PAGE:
Course Facilitator Nicolette Trueman says, “In the Zoom session, we get students to do a scavenger hunt to find an item of special meaning to them and use the five senses to describe it. We also get students to stand outside in nature for a few minutes and use their senses to tune in."
“During this week we ask students to reflect on a place that has special meaning to them, for example their favourite beach, childhood garden or local river. They then post a picture and some writing using the five senses to unpack this place in order to transport their peers there,” Dr Alice Bevan says.
The final week looks at Practices of Ātetenga (action). Students learn about practicing active hope and watch videos in their weekly module. Students then come to the Zoom session to create and perform slam or protest poetry based on a topic they feel strongly about. Students create this poem with their group members in the Zoom breakout sessions, then perform it to the wider group.
One of these poems was Technology has broken us. Students commented on their observations about technology and talked through what sits behind that, ending with a call to action.
Another was Like it is nothing. In this poem, students speak to the impact of an unstable economy and the anxieties it presents in their future. They comment on their fading dreams of buying a house, having a family and not knowing how the security in their futures will take shape.
“In the final week we had a prize running, giving students the opportunity to submit a poem that will be published next year in a special issue on hope in the New Zealand Journal of Sociology. The prize will be awarded to two of the best, most creative and compelling poems written,” Dr Heather Meikle says.
Since He Kaupapa Tūmanako/Project Hope began, student feedback has been very positive, and this latest programme was no exception.
When students were are asked what the most memorable aspect of the course was, answers included:
- "Writing about our favourite place, it really took me back to old memories."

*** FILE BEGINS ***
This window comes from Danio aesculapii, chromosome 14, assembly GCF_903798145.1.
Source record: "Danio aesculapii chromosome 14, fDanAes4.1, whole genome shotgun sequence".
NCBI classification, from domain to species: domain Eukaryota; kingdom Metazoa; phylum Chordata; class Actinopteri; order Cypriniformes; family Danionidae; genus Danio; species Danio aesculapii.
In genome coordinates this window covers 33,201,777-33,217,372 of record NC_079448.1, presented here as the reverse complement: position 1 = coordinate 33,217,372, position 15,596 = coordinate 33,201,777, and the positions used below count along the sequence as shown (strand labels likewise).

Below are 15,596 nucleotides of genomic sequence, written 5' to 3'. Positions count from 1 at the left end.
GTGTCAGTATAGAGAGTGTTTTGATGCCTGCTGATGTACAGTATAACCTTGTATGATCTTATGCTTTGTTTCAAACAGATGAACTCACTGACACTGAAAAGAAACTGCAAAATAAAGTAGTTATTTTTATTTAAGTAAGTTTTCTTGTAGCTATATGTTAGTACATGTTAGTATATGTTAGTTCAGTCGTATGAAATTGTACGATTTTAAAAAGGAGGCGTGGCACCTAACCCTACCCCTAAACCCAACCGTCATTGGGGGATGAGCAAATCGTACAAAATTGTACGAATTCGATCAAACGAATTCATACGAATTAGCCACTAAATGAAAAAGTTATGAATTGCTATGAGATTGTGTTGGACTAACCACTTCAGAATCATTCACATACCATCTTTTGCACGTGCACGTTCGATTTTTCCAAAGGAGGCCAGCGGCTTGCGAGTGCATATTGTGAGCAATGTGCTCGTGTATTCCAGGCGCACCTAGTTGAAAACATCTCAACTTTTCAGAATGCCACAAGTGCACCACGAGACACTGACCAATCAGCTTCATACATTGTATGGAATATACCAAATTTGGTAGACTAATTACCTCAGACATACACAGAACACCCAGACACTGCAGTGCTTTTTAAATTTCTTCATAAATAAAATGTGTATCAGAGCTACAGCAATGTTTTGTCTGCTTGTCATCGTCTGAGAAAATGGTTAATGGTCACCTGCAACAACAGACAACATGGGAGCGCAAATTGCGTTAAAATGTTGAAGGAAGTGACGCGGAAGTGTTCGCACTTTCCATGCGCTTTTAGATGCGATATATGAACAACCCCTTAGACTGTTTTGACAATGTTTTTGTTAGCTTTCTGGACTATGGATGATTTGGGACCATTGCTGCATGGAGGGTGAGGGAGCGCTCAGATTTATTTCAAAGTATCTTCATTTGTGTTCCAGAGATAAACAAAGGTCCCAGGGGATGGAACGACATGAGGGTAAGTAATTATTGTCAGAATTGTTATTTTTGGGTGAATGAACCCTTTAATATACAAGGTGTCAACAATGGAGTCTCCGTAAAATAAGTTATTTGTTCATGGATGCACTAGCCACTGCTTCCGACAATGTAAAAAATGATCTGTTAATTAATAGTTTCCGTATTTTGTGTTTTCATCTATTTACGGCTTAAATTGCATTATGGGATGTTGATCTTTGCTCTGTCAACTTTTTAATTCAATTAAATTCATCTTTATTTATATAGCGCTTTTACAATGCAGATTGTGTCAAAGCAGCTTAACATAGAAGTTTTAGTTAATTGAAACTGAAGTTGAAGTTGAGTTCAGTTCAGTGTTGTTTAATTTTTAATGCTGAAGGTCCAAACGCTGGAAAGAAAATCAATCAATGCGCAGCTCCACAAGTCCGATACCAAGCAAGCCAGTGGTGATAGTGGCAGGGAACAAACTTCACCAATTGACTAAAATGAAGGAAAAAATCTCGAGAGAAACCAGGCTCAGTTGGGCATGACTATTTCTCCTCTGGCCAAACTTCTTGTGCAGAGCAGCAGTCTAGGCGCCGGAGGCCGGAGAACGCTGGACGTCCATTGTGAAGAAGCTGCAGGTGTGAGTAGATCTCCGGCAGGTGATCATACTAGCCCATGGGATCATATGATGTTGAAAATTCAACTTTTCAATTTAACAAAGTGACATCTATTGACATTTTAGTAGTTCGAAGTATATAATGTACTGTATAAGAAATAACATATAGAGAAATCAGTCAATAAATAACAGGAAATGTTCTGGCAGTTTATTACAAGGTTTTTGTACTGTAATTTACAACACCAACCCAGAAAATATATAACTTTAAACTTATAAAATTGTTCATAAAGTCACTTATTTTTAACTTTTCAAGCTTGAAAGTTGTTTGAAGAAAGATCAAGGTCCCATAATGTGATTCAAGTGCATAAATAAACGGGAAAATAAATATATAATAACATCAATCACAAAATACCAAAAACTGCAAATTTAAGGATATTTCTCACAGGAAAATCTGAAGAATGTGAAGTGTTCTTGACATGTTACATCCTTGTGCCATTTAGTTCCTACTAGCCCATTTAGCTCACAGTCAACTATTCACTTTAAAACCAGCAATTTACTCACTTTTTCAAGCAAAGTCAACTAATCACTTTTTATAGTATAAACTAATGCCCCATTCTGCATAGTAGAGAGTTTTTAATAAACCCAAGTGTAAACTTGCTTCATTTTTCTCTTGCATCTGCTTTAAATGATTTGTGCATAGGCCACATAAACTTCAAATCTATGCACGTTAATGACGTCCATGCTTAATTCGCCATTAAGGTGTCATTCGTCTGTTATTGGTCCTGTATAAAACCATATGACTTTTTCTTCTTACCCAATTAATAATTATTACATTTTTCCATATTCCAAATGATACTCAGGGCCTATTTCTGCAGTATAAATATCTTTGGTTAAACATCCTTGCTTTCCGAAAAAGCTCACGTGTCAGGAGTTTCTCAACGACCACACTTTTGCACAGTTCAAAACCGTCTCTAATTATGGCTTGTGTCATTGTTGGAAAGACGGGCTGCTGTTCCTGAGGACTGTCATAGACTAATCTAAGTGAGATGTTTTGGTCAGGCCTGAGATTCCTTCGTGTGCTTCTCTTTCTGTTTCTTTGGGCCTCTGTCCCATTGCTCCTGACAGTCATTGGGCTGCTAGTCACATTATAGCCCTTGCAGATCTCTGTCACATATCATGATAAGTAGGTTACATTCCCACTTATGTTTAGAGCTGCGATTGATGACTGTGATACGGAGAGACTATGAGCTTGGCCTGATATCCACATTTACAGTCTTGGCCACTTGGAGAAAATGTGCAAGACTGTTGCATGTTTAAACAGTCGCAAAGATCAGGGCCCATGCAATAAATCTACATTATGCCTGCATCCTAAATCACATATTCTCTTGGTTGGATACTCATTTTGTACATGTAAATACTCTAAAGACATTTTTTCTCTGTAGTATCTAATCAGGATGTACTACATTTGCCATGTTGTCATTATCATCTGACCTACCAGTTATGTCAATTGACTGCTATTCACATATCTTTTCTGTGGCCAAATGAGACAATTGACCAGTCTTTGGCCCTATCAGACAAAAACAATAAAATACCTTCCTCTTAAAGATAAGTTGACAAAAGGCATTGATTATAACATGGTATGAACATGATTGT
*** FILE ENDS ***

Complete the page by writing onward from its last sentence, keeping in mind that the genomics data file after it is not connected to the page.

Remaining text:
- "Writing about our favourite place, it really took me back to old memories"
- "Every one of us relating to each other's situation and trying to understand each other"
- "Finding out about what hope is to me, what it should look like, sound like, as well as how I should show it in return"
- "No doubt my group. Even on the first week we just got along so good and were all taking part in discussions, it was so awesome. I really felt by the end of today's session that my group are my friends."
- "The Zoom meetings, working on our group projects, collaborating with students all across New Zealand was definitely a unique learning experience."
Dr Warwick Tie says students were also asked what the one key learning they would take away from Project Hope would be. The answers included:
- "That sometimes if it's all too much, it's ok to step back and think about how you can mitigate the stress, or make it better for you."
- "That hope can be big or small."
- "That even in troubling times there can, and will be, a bright side to it."
- "Practices of thought and using my senses to stop and smell the roses."
- "Hope is a lot of things. To be hopeful for the future and to hope your dreams come true. To acknowledge what is going on in the world and to then find things you yourself can do to create small change in big issues."
What gives you hope? That is the question He Kaupapa Tūmanako/Project Hope, a course developed by Massey sociologists, has been asking secondary school students.